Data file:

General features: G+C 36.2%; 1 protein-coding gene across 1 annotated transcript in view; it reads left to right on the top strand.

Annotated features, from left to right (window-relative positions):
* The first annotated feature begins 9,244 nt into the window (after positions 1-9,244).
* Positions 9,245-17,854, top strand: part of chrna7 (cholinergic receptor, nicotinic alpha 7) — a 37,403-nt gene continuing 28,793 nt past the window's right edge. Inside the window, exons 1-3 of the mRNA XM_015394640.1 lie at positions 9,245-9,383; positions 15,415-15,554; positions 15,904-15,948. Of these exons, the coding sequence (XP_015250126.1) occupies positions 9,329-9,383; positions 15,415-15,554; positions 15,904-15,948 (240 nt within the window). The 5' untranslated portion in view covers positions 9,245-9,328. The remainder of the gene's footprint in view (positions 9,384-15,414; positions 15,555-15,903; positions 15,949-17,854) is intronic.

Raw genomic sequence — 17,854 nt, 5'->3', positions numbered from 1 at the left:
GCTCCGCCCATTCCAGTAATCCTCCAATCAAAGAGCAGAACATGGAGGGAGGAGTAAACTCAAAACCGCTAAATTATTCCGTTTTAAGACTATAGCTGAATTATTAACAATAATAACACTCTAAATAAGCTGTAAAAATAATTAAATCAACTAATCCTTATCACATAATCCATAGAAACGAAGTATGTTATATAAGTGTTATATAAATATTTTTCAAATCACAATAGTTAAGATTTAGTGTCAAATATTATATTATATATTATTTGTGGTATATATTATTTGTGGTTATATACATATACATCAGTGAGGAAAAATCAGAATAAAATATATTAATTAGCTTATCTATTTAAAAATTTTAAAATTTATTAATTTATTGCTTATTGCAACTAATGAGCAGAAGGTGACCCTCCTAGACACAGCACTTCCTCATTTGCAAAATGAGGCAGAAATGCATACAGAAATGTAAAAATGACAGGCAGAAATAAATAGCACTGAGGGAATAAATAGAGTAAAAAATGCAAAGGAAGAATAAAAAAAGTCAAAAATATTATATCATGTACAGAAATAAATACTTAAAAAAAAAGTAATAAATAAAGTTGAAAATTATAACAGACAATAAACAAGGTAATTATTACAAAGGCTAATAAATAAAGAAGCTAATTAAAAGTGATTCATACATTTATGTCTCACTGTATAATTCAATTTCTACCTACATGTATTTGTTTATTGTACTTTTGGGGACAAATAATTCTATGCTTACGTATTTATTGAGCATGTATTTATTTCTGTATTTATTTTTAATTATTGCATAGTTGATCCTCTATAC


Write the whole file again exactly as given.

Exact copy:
General features: G+C 36.2%; 1 protein-coding gene across 1 annotated transcript in view; it reads left to right on the top strand.

Annotated features, from left to right (window-relative positions):
* The first annotated feature begins 9,244 nt into the window (after positions 1-9,244).
* Positions 9,245-17,854, top strand: part of chrna7 (cholinergic receptor, nicotinic alpha 7) — a 37,403-nt gene continuing 28,793 nt past the window's right edge. Inside the window, exons 1-3 of the mRNA XM_015394640.1 lie at positions 9,245-9,383; positions 15,415-15,554; positions 15,904-15,948. Of these exons, the coding sequence (XP_015250126.1) occupies positions 9,329-9,383; positions 15,415-15,554; positions 15,904-15,948 (240 nt within the window). The 5' untranslated portion in view covers positions 9,245-9,328. The remainder of the gene's footprint in view (positions 9,384-15,414; positions 15,555-15,903; positions 15,949-17,854) is intronic.

Raw genomic sequence — 17,854 nt, 5'->3', positions numbered from 1 at the left:
GCTCCGCCCATTCCAGTAATCCTCCAATCAAAGAGCAGAACATGGAGGGAGGAGTAAACTCAAAACCGCTAAATTATTCCGTTTTAAGACTATAGCTGAATTATTAACAATAATAACACTCTAAATAAGCTGTAAAAATAATTAAATCAACTAATCCTTATCACATAATCCATAGAAACGAAGTATGTTATATAAGTGTTATATAAATATTTTTCAAATCACAATAGTTAAGATTTAGTGTCAAATATTATATTATATATTATTTGTGGTATATATTATTTGTGGTTATATACATATACATCAGTGAGGAAAAATCAGAATAAAATATATTAATTAGCTTATCTATTTAAAAATTTTAAAATTTATTAATTTATTGCTTATTGCAACTAATGAGCAGAAGGTGACCCTCCTAGACACAGCACTTCCTCATTTGCAAAATGAGGCAGAAATGCATACAGAAATGTAAAAATGACAGGCAGAAATAAATAGCACTGAGGGAATAAATAGAGTAAAAAATGCAAAGGAAGAATAAAAAAAGTCAAAAATATTATATCATGTACAGAAATAAATACTTAAAAAAAAAGTAATAAATAAAGTTGAAAATTATAACAGACAATAAACAAGGTAATTATTACAAAGGCTAATAAATAAAGAAGCTAATTAAAAGTGATTCATACATTTATGTCTCACTGTATAATTCAATTTCTACCTACATGTATTTGTTTATTGTACTTTTGGGGACAAATAATTCTATGCTTACGTATTTATTGAGCATGTATTTATTTCTGTATTTATTTTTAATTATTGCATAGTTGATCCTCTATAC